Nordic Semiconductor today announces that Stockholm, Sweden-based Shortcut Labs, has selected Nordic’s nRF52811 Bluetooth® 5/Bluetooth Low Energy (Bluetooth LE) multiprotocol System-on-Chip (SoC) to power its ‘Flic 2’ button and ‘Flic Hub LR’. The Flic 2 button enables a user to trigger functions on their Bluetooth 4.0 (and later) smartphone or tablet, as well as any connected smart devices, with the press of a button, and without the need to access individual apps or provide voice commands. The addition of the Internet-connected Flic Hub LR means the buttons can be triggered by anyone in the absence of the primary user’s smartphone.
In operation the buttons are paired to a Bluetooth 4.0 (and later) smartphone or tablet using Bluetooth LE wireless connectivity provided by the Nordic SoC. From the smartphone’s iOS or Android Flic app the user can customize each button to perform different actions based on three different triggers; a ‘push’, a ‘double push’, and a ‘hold’. For example, pushing the button once could turn on/off smart lights, pushing the button twice could play music from a smart speaker, while holding the button down could automatically trigger a smart power switch to start brewing coffee in the morning. There are over 1000 compatible devices and services available via the Flic app as well as integrations with services including IFTTT (if this then that), Microsoft Flow, and Zapier that enable users to create advanced action flows based on a single trigger.
The Flic Hub LR is an optional accessory to Flic and eliminates the need to connect the buttons to the smartphone. From early 2020 the hub will integrate Apple HomeKit capability, enabling buttons to be configured in the Apple Home app to control everything in the user’s Apple Home ecosystem. The Flic Hub LR also offers an infrared accessory enabling legacy control of TV and home entertainment systems.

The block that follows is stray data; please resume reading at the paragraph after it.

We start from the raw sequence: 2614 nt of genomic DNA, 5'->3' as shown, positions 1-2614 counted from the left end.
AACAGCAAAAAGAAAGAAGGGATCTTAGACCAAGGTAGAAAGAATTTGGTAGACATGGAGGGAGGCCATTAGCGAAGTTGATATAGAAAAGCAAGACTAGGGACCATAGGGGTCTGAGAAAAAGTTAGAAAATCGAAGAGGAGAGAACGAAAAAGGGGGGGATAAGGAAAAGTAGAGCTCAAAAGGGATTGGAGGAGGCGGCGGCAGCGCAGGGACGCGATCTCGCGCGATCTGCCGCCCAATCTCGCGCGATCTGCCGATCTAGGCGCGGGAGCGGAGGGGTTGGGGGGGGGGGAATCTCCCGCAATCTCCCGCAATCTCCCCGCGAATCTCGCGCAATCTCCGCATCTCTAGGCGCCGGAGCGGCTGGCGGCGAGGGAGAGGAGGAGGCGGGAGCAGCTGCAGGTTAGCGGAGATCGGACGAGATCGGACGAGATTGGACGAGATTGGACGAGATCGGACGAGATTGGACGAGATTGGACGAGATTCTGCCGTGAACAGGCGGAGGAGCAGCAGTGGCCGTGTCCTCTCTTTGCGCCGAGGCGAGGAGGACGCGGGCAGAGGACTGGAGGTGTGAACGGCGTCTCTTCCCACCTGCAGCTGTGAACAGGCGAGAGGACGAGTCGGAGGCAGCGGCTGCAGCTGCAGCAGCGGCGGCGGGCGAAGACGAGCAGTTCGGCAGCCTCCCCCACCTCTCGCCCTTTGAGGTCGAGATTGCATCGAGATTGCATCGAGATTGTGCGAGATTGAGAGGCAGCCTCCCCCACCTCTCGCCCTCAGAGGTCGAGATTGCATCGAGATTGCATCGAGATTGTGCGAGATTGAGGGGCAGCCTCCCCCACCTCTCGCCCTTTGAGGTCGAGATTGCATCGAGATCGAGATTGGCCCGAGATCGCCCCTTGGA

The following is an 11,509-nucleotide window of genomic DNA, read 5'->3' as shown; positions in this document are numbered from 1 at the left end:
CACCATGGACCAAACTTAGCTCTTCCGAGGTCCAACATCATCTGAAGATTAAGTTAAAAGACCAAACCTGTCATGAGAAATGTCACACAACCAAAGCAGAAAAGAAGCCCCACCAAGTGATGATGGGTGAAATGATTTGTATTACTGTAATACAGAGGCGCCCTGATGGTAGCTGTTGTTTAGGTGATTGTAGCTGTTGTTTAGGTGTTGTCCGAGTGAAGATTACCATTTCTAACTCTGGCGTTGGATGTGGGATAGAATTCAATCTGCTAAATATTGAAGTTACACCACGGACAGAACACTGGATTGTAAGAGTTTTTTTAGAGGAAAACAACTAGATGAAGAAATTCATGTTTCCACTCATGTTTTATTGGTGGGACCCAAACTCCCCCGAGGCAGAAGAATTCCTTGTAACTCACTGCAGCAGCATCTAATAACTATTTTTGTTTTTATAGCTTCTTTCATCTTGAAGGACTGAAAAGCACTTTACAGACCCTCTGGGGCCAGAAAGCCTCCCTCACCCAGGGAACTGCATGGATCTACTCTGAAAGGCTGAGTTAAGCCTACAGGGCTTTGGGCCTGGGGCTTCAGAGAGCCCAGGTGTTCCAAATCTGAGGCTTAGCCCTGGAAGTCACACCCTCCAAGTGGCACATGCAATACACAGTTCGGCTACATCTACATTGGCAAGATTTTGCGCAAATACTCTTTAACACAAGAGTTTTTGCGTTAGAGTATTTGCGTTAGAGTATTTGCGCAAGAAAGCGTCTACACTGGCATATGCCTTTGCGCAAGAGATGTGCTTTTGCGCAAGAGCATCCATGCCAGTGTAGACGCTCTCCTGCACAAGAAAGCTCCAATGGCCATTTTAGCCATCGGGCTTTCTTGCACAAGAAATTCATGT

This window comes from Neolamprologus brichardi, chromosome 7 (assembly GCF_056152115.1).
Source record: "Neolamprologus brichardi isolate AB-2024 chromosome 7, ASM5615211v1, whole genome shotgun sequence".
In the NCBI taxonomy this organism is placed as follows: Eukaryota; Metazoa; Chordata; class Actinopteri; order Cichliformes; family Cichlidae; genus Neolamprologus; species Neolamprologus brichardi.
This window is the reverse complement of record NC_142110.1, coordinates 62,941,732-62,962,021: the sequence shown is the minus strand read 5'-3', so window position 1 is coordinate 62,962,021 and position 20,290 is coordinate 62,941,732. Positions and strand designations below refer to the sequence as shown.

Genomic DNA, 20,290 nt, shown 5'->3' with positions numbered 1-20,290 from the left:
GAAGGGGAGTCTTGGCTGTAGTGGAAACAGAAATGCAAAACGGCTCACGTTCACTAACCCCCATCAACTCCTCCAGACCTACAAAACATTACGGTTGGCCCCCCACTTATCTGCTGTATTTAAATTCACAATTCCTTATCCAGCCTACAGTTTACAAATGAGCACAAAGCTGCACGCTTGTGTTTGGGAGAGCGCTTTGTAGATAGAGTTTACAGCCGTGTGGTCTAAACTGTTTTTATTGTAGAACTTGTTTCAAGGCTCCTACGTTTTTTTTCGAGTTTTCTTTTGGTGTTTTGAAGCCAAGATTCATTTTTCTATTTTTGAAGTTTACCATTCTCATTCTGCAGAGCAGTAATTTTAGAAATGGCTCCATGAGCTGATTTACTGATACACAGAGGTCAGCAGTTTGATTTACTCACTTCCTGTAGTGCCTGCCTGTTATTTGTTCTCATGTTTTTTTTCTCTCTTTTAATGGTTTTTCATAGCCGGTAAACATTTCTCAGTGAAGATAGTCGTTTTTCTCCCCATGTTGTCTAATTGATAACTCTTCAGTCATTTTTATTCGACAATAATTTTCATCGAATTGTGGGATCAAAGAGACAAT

The 8.5 by 30mm Flic 2 button can be adhered to any surface with a reusable suction cup or fitted in a rigid metal clip that can be mounted to a keyring or worn as a wearable. The nRF52811 SoC’s Bluetooth 5 Long Range capability provides the button with line-of-sight range up to 200m, and an indoor range of 50m. Flic 2 is powered by a replaceable CR2032 coin cell battery, providing a battery life of up to three years in standard operation between replacement, thanks in part to the ultra low operating characteristics of the Nordic SoC. The nRF52811 has been engineered to minimize power consumption with features such as the 2.4GHz radio’s 4.6mA peak RX/TX currents and a fully-automatic power management sy stem that reduces power consumption by up to 80 percent compared with Nordic’s nRF51 Series SoCs.
Nordic’s nRF52811 multiprotocol SoC is a fully-featured connectivity solution that supports Bluetooth 5.1 Direction Finding, which brings precise positioning capability to the SoC in addition to all the features of Bluetooth 5 (including Bluetooth Long Range, 2Mbps raw data bandwidth, and enhanced coexistence capabilities). The nRF52811 combines a 64MHz, 32-bit Arm® Cortex® M4 processor, with a 2.4GHz multiprotocol radio (supporting Bluetooth 5.1 Direction Finding, Bluetooth 5, Thread, Zigbee, IEEE 802.15.4, and proprietary 2.4GHz RF protocol software) featuring 4 dBm output power with -97 dBm sensitivity (at 1 Mbps in Bluetooth 5 mode), and 192 kB Flash memory plus 24 kB RAM.
The nRF52811 SoC is supplied with Nordic’s S112 SoftDevice, a Bluetooth 5-certified RF software protocol stack for building advanced Bluetooth LE applications. The S112 SoftDevice features Central, Peripheral, Broadcaster and Observer Bluetooth LE roles and enables concurrent role operation.
“The nRF52811 SoC running our proprietary code can handle 64 simultaneous connections and the Bluetooth 5 Long Range feature gives us very impressive range,” says Amir Sharifat, Founder, Shortcut Labs. “Latency has been optimized to the point that for local control of a lightbulb or doorbell, for example, the response is basically instant.
“The nRF52811’s battery life, radio features, and price were also attractive, while the technical documentation provided during development was helpful.”